You made it through the heat of summer, the claims of boredom, and now your baby will be off to learn, climb, and make new friends on the first day of school. Yet, with all of this relief comes the knowledge that your sweet little (albeit active and chatty) cherub is officially a big kid. As you prepare for handing over your beloved child on that first day of school, here are a few tips to help you and your child(ren) with the big transition:
1. Be confident! Your child can sense your unease, your sadness, and your joy. So, in the weeks leading up to school starting, show your child that you are confident (even if you’re actually terrified!). Remind them that you think they are ready to begin a new school/grade/class, etc. Talk up the new teacher to them; express your excitement about their future new playground; tell them about how you made new friends each year and the fun you had at school. Let your child know that this will be a positive change in his or her life, and you can’t wait to experience it with them! Your confident tone will help your child feel more comfortable entering the great unknown that is kindergarten, first grade, fifth grade, and so on.
2. Take them to the school to walk around. When my own charges face their first day at a new school,I like to take them to the school to get a nice quiet and personal first-hand look before classes start. Unless your child is used to picking up older siblings, they have no idea what a big kid school looks, smells, or feels like. I like to pack a snack, and go to their new school to play on the playground, eat at the lunch tables, and talk about all the fun they are about to experience there. It might even be possible to walk around the inside; try calling the school’s office and asking if that’s permitted. Even if you can’t go inside, just being outside around the school will help your child feel more at ease during the busyness of that first day rush.
3. Begin waking them up earlier in preparation for the morning routine. About 3-4 weeks before the start of the school year, my own mom used to begin waking my siblings and myself up slightly earlier each week so that our bodies and sleep schedules would be ready for the earlier mornings that school time requires. That was a great idea, as it really helped us to adjust to the earlier start. Thanks, Mom!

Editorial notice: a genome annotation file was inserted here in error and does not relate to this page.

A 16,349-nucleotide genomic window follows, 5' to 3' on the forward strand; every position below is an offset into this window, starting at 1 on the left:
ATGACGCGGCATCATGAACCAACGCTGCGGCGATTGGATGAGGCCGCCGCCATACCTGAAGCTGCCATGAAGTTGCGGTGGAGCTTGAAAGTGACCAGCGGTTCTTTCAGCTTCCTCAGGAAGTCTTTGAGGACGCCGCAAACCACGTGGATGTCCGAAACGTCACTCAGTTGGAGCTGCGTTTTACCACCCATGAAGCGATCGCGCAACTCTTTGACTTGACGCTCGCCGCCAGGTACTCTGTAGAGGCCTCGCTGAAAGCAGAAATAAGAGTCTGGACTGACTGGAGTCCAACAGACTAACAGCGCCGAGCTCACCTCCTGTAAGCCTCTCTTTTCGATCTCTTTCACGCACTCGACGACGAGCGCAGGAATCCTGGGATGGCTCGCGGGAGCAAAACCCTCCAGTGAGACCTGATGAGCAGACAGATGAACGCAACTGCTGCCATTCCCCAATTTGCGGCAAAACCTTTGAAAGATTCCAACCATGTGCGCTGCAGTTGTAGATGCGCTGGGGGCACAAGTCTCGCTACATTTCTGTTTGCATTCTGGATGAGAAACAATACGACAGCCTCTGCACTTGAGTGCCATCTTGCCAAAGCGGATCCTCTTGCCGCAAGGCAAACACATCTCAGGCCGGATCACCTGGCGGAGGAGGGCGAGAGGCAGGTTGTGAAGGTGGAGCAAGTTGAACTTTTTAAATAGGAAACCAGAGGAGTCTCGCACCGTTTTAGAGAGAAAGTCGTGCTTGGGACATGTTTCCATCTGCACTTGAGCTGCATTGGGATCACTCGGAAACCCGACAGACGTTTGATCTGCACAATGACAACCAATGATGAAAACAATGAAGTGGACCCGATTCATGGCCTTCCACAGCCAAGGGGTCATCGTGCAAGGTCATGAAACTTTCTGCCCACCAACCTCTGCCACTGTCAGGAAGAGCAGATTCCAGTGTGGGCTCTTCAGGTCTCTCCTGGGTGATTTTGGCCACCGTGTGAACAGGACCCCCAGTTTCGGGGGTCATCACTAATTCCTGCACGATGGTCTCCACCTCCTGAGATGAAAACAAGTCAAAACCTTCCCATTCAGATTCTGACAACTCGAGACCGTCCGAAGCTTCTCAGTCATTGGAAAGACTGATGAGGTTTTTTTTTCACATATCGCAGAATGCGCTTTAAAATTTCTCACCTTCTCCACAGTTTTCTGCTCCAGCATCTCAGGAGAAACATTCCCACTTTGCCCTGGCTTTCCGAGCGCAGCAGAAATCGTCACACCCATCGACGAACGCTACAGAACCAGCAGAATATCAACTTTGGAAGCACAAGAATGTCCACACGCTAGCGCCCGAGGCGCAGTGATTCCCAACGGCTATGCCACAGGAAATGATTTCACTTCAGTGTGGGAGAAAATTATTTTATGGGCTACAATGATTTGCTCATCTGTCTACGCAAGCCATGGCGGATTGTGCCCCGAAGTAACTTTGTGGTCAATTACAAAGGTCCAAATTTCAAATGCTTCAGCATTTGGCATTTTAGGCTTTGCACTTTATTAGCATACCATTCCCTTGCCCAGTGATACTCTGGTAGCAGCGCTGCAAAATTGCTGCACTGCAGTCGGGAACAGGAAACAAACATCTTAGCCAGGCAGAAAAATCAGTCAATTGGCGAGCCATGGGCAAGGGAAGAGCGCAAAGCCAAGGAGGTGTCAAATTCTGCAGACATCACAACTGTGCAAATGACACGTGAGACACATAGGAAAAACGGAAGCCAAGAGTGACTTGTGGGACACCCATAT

4. Include your child in selecting school gear. Allow your child to help pick out their backpack, lunch box, pencil pouch, clothes, and any other personal items required for their school. By giving them a choice, they will feel a sense of control and confidence when they walk in to that classroom, even on day one. Even in the case of my friend’s daughter, a very independent five year old starting a school at which uniforms were required – no exceptions, some choices can be made. My friend let her daughter pick any earrings she wanted for school, within reason of course, and helped her daughter to express herself despite the dress code. This helped her 5 year old to feel like she had a say in her daily school routine. Kids want and need a level of control, and backpack selection is another great way to give it to them!
5. Lastly, when the first day of school begins, walk in to school with your head held high! Some children run in to that classroom and barely shoot you a “see ya later, Mom!” If they do, you should be proud that you raised a confident child! However, most children will cling to you, cry, and beg you to take them home. This does NOT mean you made a grave mistake in bringing them. They ARE ready for school, but they understandably uncertain of what the day and the future holds. It is ok for them to feel that way! Walk them around the inside of the classroom, look at the pictures, find the class pet (if there is one), help them locate the hook for their backpack, the spot for their lunch box, and their desk. Help them get settled, and know that tears are ok on both sides. Assure your child that you are very happy they are experiencing kindergarten, that you will be right outside the door at the end of the day, and that you cannot wait to hear every detail of their day. Try not to linger or draw out your departure, just give them hugs, love, and say goodbye, and then walk out that door. I assure you that your child is in capable hands. Kindergarten teachers are no strangers to first day of school tears from parents and kids alike. Also, many schools do half days during the first week as a way to reassure yourself and your child that it will only be a few short hours until you are reunited.
As a former preschool teacher, I experienced many kids new to the school scene. I can honestly say that children do not cry for long after drop off. I promise! You can take comfort in knowing that teachers are trained to redirect your child, to engage them in a fun activity, and to snuggle with them when snuggles are needed. Kindergarten, and every grade for the matter, is a necessary part of life. After you’ve walked out that door, having left your heart, in the form of your beloved child, in that classroom, go treat yourself to a coffee. You survived the first 5 years of parenthood, and are now on the fun roller coaster that is school. Congratulations, you have a big kid!
Check out our early podcast: Get Ready for Back to School.
Britney Fredrickson is a nanny of six years with a B.A. in Child Development. She lives in the Napa Valley with her husband, Great Dane/Border Collie mix, and orange tabby. Having begun as a preschool/infant teacher, Britney now uses her experience and education to specialize in nanny shares, predominantly working with toddlers under age three. When she isn’t wrangling kids, she can be found reading, sewing, and noshing on goat cheese. For real time tips and anecdotes follow her on Twitter @sisternannies.